Former D.C. Council member and first-time author Carol Schwartz has published her autobiography, “Quite a Life.” (Astrid Riecken/For The Washington Post)

Carol Schwartz is at Busboys and Poets on Fifth Street, pressing the flesh, charming, cajoling. The former D.C. Council member and five-time mayoral candidate is back in campaign mode, racing around the city with her signature optimism and outsized personality.

Instead of asking for votes, though, she wants you to buy a book. Specifically, her autobiography: "Quite a Life! From Defeat to Defeat . . . and Back" — the story, according to the cover, of a "Republican gal from Texas who tried hard to become Democratic Washington, D.C.'s Mayor."

Oh, but it’s so much more: 744 pages containing just about everything you need to know about the most famous Republican in local politics — and plenty it never occurred to you to ask. It’s self-published, because an editor would probably have lopped off a couple hundred pages with a meat cleaver. Schwartz spent three years writing it, using 105 scrapbooks filled with personal and professional memorabilia as inspiration for her thoughts on life, loss and her ongoing love affair with Washington.

“I realized it could be motivational and inspirational,” says Schwartz. Close friends encouraged her to tell her entire life story — a brutal childhood, her husband’s suicide, her political defeats — and how she survived it all.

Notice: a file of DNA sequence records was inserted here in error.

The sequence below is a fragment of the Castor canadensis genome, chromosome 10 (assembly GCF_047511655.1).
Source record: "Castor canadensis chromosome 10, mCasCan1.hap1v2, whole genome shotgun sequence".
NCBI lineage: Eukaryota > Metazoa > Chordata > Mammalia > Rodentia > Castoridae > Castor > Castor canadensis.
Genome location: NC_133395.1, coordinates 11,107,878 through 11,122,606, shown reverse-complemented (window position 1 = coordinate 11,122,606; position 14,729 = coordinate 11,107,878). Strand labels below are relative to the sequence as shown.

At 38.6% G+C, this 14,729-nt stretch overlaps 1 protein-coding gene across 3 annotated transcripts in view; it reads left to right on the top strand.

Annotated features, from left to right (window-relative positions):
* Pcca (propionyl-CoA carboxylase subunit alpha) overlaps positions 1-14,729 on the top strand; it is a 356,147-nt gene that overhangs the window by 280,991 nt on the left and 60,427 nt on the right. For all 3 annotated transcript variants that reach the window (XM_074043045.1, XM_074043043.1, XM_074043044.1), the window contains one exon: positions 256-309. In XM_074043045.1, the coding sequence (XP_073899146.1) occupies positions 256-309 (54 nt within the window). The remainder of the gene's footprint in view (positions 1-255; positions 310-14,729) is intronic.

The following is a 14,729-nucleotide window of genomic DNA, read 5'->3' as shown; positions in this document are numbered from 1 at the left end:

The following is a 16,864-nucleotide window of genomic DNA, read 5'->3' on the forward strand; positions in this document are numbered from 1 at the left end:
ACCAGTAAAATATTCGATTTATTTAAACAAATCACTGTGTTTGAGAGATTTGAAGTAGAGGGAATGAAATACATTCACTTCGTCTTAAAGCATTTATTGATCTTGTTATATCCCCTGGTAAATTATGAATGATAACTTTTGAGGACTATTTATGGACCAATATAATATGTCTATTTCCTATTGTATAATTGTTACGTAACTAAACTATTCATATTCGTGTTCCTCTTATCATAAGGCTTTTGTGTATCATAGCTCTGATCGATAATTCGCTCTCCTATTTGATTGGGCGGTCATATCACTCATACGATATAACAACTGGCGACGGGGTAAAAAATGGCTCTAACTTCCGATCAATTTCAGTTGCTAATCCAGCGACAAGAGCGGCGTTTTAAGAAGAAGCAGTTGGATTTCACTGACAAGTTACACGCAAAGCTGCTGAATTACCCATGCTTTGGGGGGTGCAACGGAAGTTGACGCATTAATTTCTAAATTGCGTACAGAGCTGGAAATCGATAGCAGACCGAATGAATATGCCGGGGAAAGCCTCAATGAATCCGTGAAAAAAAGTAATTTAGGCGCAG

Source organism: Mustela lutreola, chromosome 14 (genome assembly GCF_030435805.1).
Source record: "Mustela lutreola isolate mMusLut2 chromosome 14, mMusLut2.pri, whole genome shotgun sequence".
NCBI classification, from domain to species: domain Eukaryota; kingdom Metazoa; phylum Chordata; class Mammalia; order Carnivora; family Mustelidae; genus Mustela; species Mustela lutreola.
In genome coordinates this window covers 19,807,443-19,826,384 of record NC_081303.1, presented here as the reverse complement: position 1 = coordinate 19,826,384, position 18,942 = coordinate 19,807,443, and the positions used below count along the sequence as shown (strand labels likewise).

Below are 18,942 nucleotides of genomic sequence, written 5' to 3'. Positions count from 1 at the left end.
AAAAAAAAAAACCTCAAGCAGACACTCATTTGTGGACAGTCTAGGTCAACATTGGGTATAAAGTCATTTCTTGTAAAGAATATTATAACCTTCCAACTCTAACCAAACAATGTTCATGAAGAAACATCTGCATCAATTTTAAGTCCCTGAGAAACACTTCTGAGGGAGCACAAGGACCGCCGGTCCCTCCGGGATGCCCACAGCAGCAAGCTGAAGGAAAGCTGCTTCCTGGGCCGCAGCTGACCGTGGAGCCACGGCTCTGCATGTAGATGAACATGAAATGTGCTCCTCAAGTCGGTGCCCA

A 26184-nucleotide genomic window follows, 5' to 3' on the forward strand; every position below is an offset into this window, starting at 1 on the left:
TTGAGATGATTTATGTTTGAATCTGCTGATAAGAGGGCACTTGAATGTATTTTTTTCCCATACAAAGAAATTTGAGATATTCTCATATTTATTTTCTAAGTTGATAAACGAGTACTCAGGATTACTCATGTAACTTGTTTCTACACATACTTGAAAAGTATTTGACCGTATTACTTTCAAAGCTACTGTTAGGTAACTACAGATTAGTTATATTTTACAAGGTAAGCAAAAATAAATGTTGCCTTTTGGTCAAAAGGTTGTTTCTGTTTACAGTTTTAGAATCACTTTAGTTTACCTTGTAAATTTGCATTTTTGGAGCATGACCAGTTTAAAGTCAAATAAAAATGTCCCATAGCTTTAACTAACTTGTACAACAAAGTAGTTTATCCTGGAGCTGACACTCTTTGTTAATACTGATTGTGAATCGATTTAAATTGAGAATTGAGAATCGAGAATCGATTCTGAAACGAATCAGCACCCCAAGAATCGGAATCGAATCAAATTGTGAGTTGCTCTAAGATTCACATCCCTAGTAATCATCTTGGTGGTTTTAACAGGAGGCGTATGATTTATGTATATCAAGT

“Most of the people I’ve met and really gotten to know, with a few exceptions, don’t have much more confidence than I have,” she explains. “Much of mine has been bravado over the years. When you’re lonely and sad and have no confidence, you think you’re the only person in the world. You think everybody has it made except you. I’ve learned most people don’t have it made.”

Old and new friends are hosting very fancy book parties for the first-time author, who shows up to do what she does best: talk, laugh, talk some more. On Sunday she’ll be at Ben’s Chili Bowl, whose owners are throwing a book signing and tribute for all her years of public service.

Schwartz, to put it mildly, is thrilled. She’s back on her soapbox and having a ball.

Schwartz campaigning for mayor, for the fifth and last time, in 2014. (Marvin Joseph/The Washington Post)

Ask voters, especially those who've been in the heavily Democratic District for a few decades, to name one local Republican, and the name you hear most is Carol Schwartz.

At 73, she still has the wide smile and shock of dark hair that make her easily recognizable on the street. She lives just north of Dupont Circle in an expansive, sun-soaked apartment filled with art, tchotchkes and — at the moment — dozens of cardboard boxes holding copies of her book.